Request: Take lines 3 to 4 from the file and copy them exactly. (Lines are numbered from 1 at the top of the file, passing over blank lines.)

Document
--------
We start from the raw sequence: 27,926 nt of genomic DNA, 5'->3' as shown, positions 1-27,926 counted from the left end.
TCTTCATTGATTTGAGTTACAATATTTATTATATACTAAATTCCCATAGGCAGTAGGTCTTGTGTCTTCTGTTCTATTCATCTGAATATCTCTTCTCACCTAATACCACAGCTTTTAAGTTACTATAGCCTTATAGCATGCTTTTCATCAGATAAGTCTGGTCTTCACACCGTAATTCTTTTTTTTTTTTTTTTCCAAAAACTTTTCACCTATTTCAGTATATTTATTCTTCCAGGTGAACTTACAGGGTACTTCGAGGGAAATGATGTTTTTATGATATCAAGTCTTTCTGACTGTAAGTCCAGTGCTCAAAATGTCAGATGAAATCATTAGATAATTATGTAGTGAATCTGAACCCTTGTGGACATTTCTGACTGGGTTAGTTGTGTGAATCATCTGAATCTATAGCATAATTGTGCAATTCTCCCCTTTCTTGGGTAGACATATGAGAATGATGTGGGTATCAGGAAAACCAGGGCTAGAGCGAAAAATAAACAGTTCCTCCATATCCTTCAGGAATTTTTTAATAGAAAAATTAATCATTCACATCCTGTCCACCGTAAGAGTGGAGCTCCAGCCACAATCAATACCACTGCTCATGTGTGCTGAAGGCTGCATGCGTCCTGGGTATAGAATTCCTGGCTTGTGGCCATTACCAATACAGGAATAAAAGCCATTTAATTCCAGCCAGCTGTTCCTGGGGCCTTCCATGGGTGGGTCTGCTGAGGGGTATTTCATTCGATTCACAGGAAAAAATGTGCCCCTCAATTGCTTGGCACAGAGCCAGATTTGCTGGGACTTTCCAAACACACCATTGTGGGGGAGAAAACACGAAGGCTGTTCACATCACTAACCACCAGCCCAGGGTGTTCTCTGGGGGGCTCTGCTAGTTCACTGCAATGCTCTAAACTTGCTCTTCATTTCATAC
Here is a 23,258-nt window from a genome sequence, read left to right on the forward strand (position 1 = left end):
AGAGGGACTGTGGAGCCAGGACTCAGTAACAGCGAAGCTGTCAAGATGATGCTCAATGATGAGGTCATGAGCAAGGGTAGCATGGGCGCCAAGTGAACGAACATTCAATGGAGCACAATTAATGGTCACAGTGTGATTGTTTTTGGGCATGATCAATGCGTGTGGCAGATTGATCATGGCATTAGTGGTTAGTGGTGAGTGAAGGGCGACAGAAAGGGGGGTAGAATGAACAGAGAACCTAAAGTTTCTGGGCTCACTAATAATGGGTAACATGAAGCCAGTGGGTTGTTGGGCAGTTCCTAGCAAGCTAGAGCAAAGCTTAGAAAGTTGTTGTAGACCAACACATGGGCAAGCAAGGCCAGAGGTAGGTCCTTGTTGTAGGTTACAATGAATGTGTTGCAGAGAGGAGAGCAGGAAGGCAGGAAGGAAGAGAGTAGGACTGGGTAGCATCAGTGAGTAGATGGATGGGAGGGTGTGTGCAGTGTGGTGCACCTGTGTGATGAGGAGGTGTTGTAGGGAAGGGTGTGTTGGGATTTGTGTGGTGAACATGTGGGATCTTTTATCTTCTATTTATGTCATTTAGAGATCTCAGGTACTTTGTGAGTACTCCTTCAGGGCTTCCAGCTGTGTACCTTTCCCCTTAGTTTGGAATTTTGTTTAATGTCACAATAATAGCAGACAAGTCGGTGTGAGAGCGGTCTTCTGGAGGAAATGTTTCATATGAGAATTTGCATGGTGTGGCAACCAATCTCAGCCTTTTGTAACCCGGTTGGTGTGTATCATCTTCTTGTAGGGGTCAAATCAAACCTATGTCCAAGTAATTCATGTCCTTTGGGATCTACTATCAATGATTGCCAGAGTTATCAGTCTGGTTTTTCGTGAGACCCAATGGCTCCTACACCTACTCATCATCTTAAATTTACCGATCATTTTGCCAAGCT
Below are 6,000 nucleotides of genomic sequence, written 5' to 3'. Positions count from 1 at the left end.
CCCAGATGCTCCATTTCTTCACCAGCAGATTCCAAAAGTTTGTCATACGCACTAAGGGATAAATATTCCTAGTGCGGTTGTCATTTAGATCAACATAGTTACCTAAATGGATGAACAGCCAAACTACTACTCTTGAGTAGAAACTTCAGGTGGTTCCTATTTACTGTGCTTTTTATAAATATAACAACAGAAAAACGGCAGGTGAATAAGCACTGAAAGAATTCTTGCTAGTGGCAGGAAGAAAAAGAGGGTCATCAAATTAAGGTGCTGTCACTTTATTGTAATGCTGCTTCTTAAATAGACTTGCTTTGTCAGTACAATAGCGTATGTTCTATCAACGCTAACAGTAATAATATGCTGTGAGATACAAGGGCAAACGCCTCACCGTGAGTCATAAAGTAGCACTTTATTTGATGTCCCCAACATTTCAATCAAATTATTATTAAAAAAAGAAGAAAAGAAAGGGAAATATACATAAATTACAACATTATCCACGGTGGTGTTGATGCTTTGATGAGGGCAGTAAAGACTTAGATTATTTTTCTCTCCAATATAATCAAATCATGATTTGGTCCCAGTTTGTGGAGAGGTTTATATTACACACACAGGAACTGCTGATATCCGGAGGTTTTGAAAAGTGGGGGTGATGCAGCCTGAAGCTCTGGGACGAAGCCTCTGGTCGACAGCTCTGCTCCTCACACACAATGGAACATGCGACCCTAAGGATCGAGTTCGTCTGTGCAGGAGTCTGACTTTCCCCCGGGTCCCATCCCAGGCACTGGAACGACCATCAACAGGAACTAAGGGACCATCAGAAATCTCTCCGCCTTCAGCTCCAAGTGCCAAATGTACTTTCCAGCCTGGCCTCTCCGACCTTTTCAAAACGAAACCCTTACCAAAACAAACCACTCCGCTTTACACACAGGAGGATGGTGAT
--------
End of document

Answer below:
Here is a 23,258-nt window from a genome sequence, read left to right on the forward strand (position 1 = left end):
AGAGGGACTGTGGAGCCAGGACTCAGTAACAGCGAAGCTGTCAAGATGATGCTCAATGATGAGGTCATGAGCAAGGGTAGCATGGGCGCCAAGTGAACGAACATTCAATGGAGCACAATTAATGGTCACAGTGTGATTGTTTTTGGGCATGATCAATGCGTGTGGCAGATTGATCATGGCATTAGTGGTTAGTGGTGAGTGAAGGGCGACAGAAAGGGGGGTAGAATGAACAGAGAACCTAAAGTTTCTGGGCTCACTAATAATGGGTAACATGAAGCCAGTGGGTTGTTGGGCAGTTCCTAGCAAGCTAGAGCAAAGCTTAGAAAGTTGTTGTAGACCAACACATGGGCAAGCAAGGCCAGAGGTAGGTCCTTGTTGTAGGTTACAATGAATGTGTTGCAGAGAGGAGAGCAGGAAGGCAGGAAGGAAGAGAGTAGGACTGGGTAGCATCAGTGAGTAGATGGATGGGAGGGTGTGTGCAGTGTGGTGCACCTGTGTGATGAGGAGGTGTTGTAGGGAAGGGTGTGTTGGGATTTGTGTGGTGAACATGTGGGATCTTTTATCTTCTATTTATGTCATTTAGAGATCTCAGGTACTTTGTGAGTACTCCTTCAGGGCTTCCAGCTGTGTACCTTTCCCCTTAGTTTGGAATTTTGTTTAATGTCACAATAATAGCAGACAAGTCGGTGTGAGAGCGGTCTTCTGGAGGAAATGTTTCATATGAGAATTTGCATGGTGTGGCAACCAATCTCAGCCTTTTGTAACCCGGTTGGTGTGTATCATCTTCTTGTAGGGGTCAAATCAAACCTATGTCCAAGTAATTCATGTCCTTTGGGATCTACTATCAATGATTGCCAGAGTTATCAGTCTGGTTTTTCGTGAGACCCAATGGCTCCTACACCTACTCATCATCTTAAATTTACCGATCATTTTGCCAAGCT